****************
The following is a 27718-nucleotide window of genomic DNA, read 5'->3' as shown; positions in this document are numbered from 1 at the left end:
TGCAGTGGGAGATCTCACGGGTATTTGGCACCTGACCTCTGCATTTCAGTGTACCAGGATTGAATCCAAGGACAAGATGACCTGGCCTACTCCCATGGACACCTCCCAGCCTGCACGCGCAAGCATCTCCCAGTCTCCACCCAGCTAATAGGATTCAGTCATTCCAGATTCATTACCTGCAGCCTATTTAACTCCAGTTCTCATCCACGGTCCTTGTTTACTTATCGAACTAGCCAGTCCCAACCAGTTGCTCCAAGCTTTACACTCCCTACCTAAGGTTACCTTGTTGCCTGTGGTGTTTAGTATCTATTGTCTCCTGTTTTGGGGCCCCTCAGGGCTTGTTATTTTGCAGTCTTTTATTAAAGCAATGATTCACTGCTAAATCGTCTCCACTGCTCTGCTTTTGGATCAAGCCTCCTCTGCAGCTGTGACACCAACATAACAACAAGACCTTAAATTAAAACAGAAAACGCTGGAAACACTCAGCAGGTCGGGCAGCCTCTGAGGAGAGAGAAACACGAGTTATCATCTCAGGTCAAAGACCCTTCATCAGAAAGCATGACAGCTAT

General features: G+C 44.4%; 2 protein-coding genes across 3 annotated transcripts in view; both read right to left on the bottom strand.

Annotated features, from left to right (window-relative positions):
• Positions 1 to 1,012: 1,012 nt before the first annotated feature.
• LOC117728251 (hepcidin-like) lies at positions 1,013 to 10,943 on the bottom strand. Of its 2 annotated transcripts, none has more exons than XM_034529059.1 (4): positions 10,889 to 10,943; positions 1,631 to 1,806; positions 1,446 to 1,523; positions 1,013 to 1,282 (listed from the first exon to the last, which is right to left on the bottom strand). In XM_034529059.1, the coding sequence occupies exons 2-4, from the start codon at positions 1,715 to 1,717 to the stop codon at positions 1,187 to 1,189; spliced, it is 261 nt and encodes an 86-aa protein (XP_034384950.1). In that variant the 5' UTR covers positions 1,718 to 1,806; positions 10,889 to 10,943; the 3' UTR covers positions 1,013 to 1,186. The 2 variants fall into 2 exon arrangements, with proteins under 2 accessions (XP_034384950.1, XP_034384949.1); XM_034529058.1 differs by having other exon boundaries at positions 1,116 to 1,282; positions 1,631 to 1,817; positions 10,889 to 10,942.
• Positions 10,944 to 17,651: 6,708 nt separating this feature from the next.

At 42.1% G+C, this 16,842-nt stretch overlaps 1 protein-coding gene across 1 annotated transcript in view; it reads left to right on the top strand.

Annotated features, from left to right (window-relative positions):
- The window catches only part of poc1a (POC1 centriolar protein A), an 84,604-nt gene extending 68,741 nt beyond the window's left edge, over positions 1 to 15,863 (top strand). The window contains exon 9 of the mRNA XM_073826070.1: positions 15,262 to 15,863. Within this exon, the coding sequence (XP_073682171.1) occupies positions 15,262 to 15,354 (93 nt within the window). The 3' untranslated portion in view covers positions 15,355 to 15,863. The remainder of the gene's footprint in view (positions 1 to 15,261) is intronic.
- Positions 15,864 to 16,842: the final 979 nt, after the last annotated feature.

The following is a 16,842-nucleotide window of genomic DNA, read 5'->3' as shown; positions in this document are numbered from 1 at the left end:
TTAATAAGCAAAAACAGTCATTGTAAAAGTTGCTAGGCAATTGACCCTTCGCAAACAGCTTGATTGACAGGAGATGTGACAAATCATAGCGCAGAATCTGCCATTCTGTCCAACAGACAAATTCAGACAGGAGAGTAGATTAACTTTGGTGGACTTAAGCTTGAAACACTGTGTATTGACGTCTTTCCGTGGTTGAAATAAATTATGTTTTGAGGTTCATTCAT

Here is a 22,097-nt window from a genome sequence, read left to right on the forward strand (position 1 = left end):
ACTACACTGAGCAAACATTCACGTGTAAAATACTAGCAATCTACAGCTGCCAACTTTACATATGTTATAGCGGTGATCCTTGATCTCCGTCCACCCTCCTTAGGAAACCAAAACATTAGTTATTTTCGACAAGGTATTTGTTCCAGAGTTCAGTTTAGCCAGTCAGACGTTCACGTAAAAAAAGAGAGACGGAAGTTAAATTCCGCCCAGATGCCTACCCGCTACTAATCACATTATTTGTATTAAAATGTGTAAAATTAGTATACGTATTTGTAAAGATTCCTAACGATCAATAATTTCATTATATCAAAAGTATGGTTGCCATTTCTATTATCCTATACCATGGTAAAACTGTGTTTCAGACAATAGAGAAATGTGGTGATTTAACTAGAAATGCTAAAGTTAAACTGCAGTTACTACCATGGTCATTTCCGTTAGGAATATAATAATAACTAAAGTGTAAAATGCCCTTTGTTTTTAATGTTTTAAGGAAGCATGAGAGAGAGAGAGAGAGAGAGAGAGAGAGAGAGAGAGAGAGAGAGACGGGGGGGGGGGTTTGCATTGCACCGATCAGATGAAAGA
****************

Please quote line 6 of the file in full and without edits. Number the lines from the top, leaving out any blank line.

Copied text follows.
• LOC117728251 (hepcidin-like) lies at positions 1,013 to 10,943 on the bottom strand. Of its 2 annotated transcripts, none has more exons than XM_034529059.1 (4): positions 10,889 to 10,943; positions 1,631 to 1,806; positions 1,446 to 1,523; positions 1,013 to 1,282 (listed from the first exon to the last, which is right to left on the bottom strand). In XM_034529059.1, the coding sequence occupies exons 2-4, from the start codon at positions 1,715 to 1,717 to the stop codon at positions 1,187 to 1,189; spliced, it is 261 nt and encodes an 86-aa protein (XP_034384950.1). In that variant the 5' UTR covers positions 1,718 to 1,806; positions 10,889 to 10,943; the 3' UTR covers positions 1,013 to 1,186. The 2 variants fall into 2 exon arrangements, with proteins under 2 accessions (XP_034384950.1, XP_034384949.1); XM_034529058.1 differs by having other exon boundaries at positions 1,116 to 1,282; positions 1,631 to 1,817; positions 10,889 to 10,942.